PLF urges Ninth Circuit: Let entrepreneurs have their day in court
This afternoon, we filed this brief in the Ninth Circuit Court of Appeals on behalf of entrepreneur Maurice Underwood. He’s the Reno businessman who wants to run a moving company, but isn’t allowed to because that state forbids new businesses from opening if they would compete economically against existing moving companies. We sued the state to challenge this law, which we consider the most anti-competitive licensing law in the country, but this June, a federal trial court in Nevada dismissed Maurice’s lawsuit on the theory that since he hadn’t applied for a license yet, he wasn’t allowed to challenge the constitutionality of the licensing law.
As we explain in our brief, that ruling is plainly incorrect. The Supreme Court has repeatedly made clear that a person isn’t required to subject himself to an unconstitutional law before challenging its constitutionality. On the contrary, if that were required, a person would never be able to challenge such laws in federal court, because the law says that when you do file an application, you are not allowed to go to federal court, but must instead go to state court. It was with that in mind that the Supreme Court decided in a famous 1982 case that plaintiffs in civil rights cases—like Maurice Underwood—are never required to submit to an administrative procedure before challenging its constitutionality. That is why federal courts have allowed similar PLF lawsuits to proceed in Kentucky and Missouri.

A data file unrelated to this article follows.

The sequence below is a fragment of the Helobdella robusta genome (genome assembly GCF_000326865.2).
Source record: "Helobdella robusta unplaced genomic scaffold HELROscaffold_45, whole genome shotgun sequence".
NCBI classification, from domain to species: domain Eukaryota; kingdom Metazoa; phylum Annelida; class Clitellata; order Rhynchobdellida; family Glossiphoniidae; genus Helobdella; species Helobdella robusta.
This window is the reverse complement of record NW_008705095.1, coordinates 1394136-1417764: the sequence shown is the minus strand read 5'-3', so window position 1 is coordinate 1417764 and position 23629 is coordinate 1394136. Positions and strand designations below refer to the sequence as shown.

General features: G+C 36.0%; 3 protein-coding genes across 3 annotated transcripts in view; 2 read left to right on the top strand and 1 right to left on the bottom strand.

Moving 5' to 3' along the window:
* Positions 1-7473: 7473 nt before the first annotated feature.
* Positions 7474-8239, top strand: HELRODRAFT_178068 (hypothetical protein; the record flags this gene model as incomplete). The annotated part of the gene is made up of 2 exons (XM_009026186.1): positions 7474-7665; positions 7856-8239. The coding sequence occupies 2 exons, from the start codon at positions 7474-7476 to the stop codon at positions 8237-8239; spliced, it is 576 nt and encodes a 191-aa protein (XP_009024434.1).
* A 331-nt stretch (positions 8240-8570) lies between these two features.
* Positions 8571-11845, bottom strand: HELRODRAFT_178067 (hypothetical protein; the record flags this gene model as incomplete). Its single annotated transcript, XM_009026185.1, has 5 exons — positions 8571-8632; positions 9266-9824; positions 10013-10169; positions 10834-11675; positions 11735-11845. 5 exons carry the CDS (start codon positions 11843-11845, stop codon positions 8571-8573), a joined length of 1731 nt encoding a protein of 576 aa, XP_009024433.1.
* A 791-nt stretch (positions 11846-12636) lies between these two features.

What to read next
Our friends at Institute for Justice have convinced the Supreme Court to soon decide in the case Timbs v. Indiana whether the Constitution restrains states (and not just the federal government) from … ›
This morning the Ninth Circuit released this opinion in Americans for Prosperity Foundation v. Becerra, a case about whether California can demand confidential donor forms from nonprofit organizations operating within … ›